VMware fixes critical sandbox escape flaws in ESXi, Workstation, and Fusion


VMware released security updates to fix critical sandbox escape vulnerabilities in VMware ESXi, Workstation, Fusion, and Cloud Foundation products, allowing attackers to escape virtual machines and access the host operating system.

These types of flaws are critical as they could permit attackers to gain unauthorized access to the host system where a hypervisor is installed or access other virtual machines running on the same host, breaching their isolation.

The advisory outlines four vulnerabilities, tracked as CVE-2024-22252, CVE-2024-22253, CVE-2024-22254, and CVE-2024-22255, with CVSS v3 scores ranging from 7.1 to 9.3, but all with a critical severity rating.

The four flaws can be summarized as follows:

  • CVE-2024-22252 and CVE-2024-22253: Use-after free bugs in the XHCI and UHCI USB controllers (respectively), impacting Workstation/Fusion and ESXi. Exploitation requires local administrative privileges on a virtual machine and could allow an attacker to execute code as the VM’s VMX process on the host. On Workstation and Fusion, this could lead to code execution on the host machine.
  • CVE-2024-22254: Out-of-bounds write flaw in ESXi, allowing an attacker with VMX process privileges to write outside the pre-determined memory region (bounds), potentially leading to sandbox escape.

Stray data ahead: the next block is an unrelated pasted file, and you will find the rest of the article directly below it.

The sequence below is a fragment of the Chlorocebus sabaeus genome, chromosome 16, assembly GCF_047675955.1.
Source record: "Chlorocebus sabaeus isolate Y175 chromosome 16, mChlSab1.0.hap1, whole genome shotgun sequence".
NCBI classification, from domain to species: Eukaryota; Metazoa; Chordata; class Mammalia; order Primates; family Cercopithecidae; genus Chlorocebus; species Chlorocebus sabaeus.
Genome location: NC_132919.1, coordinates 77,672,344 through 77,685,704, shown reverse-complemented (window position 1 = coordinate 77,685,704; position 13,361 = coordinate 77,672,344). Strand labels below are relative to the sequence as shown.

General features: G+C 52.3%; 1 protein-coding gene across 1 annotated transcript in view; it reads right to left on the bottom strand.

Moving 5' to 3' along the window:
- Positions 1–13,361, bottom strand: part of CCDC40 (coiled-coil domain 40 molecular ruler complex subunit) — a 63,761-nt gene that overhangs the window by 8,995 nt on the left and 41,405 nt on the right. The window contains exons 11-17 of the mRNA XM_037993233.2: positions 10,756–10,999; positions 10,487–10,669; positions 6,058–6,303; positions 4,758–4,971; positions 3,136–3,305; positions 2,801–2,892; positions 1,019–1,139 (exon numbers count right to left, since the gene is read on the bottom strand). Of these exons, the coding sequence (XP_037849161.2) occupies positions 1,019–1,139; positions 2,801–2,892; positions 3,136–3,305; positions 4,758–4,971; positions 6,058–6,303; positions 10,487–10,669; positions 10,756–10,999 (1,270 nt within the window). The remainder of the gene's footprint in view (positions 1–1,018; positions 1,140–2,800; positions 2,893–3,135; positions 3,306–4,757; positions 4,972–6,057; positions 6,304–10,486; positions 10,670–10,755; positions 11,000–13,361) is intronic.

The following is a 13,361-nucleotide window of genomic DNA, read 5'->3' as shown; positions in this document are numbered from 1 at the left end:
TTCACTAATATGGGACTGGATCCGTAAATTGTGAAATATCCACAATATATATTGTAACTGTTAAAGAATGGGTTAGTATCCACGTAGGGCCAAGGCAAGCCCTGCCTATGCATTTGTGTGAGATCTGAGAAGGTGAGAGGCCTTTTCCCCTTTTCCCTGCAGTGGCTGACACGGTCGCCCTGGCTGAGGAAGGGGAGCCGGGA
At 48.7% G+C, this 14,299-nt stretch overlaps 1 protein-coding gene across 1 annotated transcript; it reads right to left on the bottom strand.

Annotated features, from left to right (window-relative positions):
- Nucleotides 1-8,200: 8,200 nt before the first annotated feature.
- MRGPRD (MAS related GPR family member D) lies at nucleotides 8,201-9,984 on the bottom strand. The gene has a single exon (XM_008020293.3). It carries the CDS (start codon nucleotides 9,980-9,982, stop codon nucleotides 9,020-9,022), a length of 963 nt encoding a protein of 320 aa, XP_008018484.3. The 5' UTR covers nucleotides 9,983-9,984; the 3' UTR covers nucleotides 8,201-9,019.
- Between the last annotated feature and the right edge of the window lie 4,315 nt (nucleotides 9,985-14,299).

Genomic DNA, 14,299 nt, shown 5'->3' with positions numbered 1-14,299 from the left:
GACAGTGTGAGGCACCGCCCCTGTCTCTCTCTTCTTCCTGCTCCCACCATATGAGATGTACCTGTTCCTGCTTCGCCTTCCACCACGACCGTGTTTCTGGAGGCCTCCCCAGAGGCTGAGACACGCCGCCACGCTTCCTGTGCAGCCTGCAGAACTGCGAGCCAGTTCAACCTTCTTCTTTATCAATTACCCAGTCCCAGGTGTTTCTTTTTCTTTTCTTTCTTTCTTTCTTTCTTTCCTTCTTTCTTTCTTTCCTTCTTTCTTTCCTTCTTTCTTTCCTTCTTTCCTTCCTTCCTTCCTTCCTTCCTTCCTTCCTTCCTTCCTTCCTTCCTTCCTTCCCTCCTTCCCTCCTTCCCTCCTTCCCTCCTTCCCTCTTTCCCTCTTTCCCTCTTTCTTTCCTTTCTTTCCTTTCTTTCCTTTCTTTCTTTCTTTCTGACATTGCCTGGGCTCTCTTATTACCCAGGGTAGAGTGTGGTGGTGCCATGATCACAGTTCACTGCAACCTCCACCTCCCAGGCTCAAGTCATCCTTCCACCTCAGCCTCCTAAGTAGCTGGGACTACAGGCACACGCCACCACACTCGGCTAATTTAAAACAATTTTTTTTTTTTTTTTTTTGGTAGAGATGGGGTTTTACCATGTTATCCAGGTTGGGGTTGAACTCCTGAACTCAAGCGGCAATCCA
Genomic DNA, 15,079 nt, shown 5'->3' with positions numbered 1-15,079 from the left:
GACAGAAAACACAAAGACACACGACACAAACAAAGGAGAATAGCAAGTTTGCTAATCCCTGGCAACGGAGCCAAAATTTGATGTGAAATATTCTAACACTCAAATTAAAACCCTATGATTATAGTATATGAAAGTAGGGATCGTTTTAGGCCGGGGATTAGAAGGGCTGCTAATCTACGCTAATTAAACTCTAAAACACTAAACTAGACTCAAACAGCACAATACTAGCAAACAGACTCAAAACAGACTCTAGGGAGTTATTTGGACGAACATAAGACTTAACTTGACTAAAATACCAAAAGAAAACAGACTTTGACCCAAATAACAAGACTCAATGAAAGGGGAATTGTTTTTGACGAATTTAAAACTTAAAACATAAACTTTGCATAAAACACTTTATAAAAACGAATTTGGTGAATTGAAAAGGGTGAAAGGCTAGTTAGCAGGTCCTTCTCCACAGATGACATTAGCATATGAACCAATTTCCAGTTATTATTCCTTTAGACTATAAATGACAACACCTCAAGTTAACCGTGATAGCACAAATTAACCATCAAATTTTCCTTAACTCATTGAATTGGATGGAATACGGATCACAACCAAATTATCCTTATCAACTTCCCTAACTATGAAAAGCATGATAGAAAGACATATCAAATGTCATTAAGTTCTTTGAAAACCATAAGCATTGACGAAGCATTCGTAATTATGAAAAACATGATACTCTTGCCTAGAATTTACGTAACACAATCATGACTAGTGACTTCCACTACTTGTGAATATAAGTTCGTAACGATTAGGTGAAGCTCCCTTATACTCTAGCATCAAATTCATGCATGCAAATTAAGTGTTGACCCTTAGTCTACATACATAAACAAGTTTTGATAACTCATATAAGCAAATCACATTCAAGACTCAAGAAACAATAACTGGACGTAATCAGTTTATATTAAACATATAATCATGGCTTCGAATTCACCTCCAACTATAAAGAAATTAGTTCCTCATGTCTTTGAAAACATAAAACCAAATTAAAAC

• CVE-2024-22255: Information disclosure problem in the UHCI USB controller impacting ESXi, Workstation, and Fusion. This vulnerability could allow a malicious actor with administrative access to a VM to leak memory from the VMX process.

Impacted version products and fixed versions are listed in the table below:


A practical workaround to mitigate CVE-2024-22252, CVE-2024-22253, and CVE-2024-22255 is to remove USB controllers from virtual machines following the instructions provided by the vendor. Note that this may impact keyboard, mouse, and USB stick connectivity in some configurations.

It is worth noting that VMware has made security fixes available for older ESXi versions (6.7U3u), 6.5 (6.5U3v), and VCF 3.x due to the vulnerabilities’ severity.

Finally, the vendor published a FAQ to accompany the bulletin, emphasizing the importance of prompt patching and providing guidance on response planning and workaround/fix implementation for specific products and configurations.

VMware has neither observed nor received any reports indicating active exploitation of the four flaws. System admins are recommended to subscribe to the VMSA mailing list for proactive alerts in case the exploitation status changes.

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